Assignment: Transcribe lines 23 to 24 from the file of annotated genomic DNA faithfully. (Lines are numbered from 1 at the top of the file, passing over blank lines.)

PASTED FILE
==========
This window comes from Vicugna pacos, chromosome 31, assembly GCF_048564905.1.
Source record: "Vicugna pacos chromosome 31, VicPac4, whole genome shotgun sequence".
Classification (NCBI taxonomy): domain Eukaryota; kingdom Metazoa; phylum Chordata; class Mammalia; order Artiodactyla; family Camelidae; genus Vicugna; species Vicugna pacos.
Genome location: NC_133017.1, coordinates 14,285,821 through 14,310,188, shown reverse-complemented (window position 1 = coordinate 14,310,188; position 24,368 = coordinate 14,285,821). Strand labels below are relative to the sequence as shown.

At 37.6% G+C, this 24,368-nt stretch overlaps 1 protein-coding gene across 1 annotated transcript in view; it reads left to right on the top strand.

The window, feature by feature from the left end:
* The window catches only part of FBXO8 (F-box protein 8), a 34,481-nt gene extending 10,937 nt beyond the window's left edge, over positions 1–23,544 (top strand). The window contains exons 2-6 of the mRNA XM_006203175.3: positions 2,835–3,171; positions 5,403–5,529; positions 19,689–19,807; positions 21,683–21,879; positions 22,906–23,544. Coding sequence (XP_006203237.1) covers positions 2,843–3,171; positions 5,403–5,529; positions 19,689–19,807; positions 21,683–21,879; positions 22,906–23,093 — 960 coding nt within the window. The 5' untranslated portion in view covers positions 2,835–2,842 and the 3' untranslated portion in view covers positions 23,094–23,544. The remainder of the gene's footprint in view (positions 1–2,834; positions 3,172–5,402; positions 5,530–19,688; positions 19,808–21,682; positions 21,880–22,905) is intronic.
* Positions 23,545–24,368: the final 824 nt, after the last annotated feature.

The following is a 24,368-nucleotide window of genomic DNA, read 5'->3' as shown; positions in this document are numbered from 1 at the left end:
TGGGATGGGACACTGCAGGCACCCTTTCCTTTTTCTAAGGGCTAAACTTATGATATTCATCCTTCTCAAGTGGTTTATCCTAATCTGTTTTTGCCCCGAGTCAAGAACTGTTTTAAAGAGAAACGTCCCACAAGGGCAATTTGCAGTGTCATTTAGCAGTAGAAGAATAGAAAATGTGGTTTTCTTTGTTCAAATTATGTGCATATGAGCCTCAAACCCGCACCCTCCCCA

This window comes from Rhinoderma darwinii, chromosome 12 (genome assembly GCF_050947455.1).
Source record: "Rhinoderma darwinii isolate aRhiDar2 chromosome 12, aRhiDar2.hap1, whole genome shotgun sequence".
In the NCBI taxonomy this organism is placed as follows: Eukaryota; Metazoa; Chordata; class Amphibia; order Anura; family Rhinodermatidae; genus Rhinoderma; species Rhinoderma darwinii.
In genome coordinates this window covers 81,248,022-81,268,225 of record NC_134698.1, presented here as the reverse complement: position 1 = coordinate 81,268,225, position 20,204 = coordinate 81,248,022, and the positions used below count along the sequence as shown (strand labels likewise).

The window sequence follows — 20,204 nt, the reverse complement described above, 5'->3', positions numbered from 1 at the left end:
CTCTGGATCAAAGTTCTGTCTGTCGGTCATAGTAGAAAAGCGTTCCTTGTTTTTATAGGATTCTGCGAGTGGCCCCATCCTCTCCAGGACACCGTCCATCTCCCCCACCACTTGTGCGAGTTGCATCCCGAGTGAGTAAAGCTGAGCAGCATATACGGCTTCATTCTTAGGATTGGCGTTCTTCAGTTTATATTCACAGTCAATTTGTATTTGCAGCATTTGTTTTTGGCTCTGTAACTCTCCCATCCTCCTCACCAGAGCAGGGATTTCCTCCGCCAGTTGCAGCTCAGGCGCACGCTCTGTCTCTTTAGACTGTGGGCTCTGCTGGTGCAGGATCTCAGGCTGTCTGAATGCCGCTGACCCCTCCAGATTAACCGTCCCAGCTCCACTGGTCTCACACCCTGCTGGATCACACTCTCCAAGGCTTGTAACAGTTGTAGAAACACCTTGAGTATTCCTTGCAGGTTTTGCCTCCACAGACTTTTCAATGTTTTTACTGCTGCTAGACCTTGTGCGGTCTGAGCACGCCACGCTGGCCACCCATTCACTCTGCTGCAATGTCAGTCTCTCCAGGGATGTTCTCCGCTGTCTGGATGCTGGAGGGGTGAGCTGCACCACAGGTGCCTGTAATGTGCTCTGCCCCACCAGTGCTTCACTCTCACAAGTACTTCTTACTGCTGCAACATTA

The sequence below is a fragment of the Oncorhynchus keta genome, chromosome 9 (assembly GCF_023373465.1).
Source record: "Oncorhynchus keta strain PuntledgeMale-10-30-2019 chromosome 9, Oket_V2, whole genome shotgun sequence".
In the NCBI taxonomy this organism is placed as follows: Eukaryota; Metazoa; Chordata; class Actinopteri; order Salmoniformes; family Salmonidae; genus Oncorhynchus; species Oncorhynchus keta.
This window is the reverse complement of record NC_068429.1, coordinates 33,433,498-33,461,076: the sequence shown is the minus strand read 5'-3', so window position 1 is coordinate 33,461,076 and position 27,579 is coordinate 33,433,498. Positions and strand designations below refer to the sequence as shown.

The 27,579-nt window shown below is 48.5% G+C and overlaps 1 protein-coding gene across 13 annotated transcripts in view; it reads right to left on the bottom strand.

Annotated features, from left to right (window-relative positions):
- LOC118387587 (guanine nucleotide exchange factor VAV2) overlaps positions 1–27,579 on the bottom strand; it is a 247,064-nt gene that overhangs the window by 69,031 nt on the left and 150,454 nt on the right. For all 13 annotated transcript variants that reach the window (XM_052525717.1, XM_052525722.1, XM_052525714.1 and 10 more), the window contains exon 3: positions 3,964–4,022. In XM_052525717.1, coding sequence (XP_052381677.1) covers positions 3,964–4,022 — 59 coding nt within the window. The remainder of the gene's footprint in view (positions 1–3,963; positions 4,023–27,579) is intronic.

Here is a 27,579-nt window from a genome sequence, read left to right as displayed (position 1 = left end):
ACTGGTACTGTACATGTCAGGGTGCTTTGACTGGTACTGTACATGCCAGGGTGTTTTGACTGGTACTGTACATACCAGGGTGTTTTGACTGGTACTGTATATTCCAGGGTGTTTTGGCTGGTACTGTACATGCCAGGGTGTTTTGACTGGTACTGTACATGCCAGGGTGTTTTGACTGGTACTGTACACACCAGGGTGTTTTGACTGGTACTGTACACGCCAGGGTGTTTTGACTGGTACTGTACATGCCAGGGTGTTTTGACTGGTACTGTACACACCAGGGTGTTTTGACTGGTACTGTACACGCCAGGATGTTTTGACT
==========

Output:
- LOC118387587 (guanine nucleotide exchange factor VAV2) overlaps positions 1–27,579 on the bottom strand; it is a 247,064-nt gene that overhangs the window by 69,031 nt on the left and 150,454 nt on the right. For all 13 annotated transcript variants that reach the window (XM_052525717.1, XM_052525722.1, XM_052525714.1 and 10 more), the window contains exon 3: positions 3,964–4,022. In XM_052525717.1, coding sequence (XP_052381677.1) covers positions 3,964–4,022 — 59 coding nt within the window. The remainder of the gene's footprint in view (positions 1–3,963; positions 4,023–27,579) is intronic.

Here is a 27,579-nt window from a genome sequence, read left to right as displayed (position 1 = left end):